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A Chicago team winning a title at home — is it asking so much?

Thanks to the Blackhawks, Chicago can’t say it has been deprived of much, sports-wise, the past six years. So who are we to make demands, offer gentle suggestions or send up prayers of supplication?

But, um, it’s just that, well, you know … it would be nice to see a trophy being hoisted on home ice. Not that we’re in any position to ask such a considerable thing! Not us. We don’t want to sound needy or greedy. But, if we might be so forward, the Hawks won their last two Stanley Cups on the road, in Philadelphia in 2010 and in Boston in 2013.

The White Sox won the 2005 World Series in Houston, and the only thing to celebrate there is excessive humidity.

The Cubs have never won a World Series at home. That detail shouldn’t surprise anyone who is familiar with the franchise’s filibuster of woe, yet here I am, stunned by it. They won the 1907 and 1908 titles in Detroit. But inside the borders of our fair city? Never.

The last time a Chicago team won a championship in Chicago was in 1997, when the Bulls and Michael Jordan won the fifth of their six NBA titles, at the United Center.

Eighteen years later and in the same venue, the Hawks have a chance to win the Stanley Cup. They’ll take a 3-2 series lead over the Lightning into Monday night’s game.

May the sports gods strike us down for our impertinence but … wouldn’t it be nice? Wouldn’t it be nice to see the Blackhawks skating with the Cup over their heads in front of a stadium full of red?

Not surprisingly, the Hawks were trying to be all business after their thrilling 2-1 Game 5 victory Saturday in Tampa. Listen to captain Jonathan Toews go from excitement to cliché in response to a reporter’s question about the possibility of winning the Cup at home:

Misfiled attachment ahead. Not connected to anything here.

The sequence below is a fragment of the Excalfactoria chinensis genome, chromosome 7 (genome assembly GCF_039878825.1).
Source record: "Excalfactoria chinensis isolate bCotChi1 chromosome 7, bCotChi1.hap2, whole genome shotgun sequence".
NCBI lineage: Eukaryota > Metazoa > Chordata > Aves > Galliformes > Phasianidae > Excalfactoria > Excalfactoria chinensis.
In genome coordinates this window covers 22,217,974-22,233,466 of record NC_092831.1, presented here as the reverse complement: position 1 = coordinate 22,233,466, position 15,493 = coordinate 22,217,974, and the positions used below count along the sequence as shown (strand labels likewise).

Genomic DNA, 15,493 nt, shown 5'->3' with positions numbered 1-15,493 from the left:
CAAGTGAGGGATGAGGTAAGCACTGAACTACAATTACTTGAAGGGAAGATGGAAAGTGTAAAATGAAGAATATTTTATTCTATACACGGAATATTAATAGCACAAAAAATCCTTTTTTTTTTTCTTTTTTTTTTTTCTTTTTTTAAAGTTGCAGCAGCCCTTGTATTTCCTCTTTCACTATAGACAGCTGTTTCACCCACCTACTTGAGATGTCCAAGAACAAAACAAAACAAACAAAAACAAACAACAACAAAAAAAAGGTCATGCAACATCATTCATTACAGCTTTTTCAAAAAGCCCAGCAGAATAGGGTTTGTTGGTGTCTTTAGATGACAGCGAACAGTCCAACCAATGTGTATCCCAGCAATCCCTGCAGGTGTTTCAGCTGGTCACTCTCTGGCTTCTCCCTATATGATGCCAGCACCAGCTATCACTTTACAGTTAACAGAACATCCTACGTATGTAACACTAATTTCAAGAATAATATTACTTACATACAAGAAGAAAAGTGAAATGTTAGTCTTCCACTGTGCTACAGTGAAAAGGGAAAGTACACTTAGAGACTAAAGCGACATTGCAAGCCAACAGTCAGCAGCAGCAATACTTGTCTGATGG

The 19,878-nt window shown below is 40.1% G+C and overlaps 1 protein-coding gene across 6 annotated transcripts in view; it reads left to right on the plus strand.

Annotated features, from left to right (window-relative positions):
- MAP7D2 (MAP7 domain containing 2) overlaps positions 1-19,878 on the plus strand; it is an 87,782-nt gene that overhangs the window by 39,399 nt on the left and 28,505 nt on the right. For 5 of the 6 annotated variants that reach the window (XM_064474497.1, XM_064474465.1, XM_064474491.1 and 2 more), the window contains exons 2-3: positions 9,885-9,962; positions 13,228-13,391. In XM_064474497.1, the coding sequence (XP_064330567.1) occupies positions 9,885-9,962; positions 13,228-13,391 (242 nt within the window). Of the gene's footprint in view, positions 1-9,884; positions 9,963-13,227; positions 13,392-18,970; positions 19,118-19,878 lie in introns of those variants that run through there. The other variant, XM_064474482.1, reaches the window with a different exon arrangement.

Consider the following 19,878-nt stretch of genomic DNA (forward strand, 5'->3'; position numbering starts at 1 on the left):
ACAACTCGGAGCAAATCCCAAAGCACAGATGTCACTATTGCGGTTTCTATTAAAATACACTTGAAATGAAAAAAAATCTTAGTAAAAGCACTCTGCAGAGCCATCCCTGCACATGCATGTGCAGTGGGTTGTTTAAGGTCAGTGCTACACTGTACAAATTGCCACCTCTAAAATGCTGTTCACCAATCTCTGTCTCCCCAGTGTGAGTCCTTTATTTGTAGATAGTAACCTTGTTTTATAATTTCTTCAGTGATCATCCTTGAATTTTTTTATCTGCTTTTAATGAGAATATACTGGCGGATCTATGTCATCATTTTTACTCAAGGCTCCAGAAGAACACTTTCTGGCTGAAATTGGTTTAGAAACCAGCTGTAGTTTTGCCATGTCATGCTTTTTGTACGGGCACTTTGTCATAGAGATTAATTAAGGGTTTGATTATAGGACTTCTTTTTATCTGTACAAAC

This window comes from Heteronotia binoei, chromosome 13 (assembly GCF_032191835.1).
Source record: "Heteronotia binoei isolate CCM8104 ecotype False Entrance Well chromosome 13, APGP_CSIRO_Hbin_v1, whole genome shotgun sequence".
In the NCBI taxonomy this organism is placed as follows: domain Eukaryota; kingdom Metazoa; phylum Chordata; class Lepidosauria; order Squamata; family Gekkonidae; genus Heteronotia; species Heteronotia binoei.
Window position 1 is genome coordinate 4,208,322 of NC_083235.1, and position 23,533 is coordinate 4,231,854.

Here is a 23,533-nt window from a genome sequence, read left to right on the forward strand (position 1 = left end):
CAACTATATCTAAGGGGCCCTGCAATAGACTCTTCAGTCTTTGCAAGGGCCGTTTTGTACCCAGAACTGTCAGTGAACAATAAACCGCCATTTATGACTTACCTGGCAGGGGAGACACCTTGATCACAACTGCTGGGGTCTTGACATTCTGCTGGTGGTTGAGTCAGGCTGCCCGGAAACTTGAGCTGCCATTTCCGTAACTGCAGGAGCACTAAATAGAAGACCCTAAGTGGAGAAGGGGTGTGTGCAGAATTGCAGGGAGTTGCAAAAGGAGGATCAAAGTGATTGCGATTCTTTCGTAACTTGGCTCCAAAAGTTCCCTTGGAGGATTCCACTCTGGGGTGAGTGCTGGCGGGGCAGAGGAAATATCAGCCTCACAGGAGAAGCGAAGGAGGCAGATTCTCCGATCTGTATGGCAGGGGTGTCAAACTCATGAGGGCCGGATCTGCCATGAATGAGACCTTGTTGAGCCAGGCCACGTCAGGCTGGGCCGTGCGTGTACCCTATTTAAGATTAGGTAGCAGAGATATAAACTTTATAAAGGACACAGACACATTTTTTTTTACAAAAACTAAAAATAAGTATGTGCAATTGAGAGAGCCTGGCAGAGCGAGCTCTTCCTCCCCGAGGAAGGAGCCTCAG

“It’s great. We’re excited about the opportunity. It’s what we’ve worked for. Again, like (Saturday), we didn’t want to think forward to the next game. And even earlier in the series, it’s kind of been the talk, ‘Let’s not get ahead of ourselves.’

“So we’ll go into the next one with, obviously, the preparation and expectation that we’re going to play our best game of the year, knowing the opportunity that we have, but we take it one shift at a time, one period at a time and don’t think about the end result and just keep working.’’

Chicagoans, on the other hand, will work to tamp their enthusiasm down to religious-experience levels. And it won’t work. If you’ve paid attention to the emotional peaks and valleys that have come with this series, then you know a chance to clinch at home has Hawks fans ready to write in coach Joel Quenneville for mayor. Only a few days earlier, they wanted to deport goalie Corey Crawford.

The Hawks would be silly to talk about a huge home-ice advantage in a series in which both teams have won on the road (the Hawks twice). But they will talk about the adrenaline boost that comes with playing at the United Center.

“Our fans back in Chicago are extremely passionate,’’ said forward Patrick Sharp, who will be remembered as the beneficiary of the Ben Bishop-Victor Hedman mash-up in Game 5. “You guys have been in the city throughout the series. You see the red jerseys. You see the support we have behind us.

“The United Center is a big building, we pack it every night, whether it’s a preseason game, playoff game. Can’t wait to get back there, use that energy. I know it filters down through the team.’’

Said Quenneville: “The buzz will be off the charts.’’

The Lightning don’t – and shouldn’t – care.

“The series is not over,’’ defenseman Anton Stralman said. “We’re a confident group. We won (at the UC) the other night. We do feel very comfortable, confident on the road. That’s all (we’re) focused on right now. It’s not over. We know we can win.”

Anyone with even the most rudimentary knowledge of hockey knows that Tampa Bay has been the Hawks’ equal. In a series in which each of the five games has been decided by one goal, it would be silly to suggest that the jet-engine roar of the United Center will have the Lightning scrambling for shelter.

But wouldn’t it be nice if, at the end of another breathless game between two great teams, the Stanley Cup were to get a chance to stretch its legs on the ice?

Eyes cast downward, hands fidgeting, Chicago asks for more.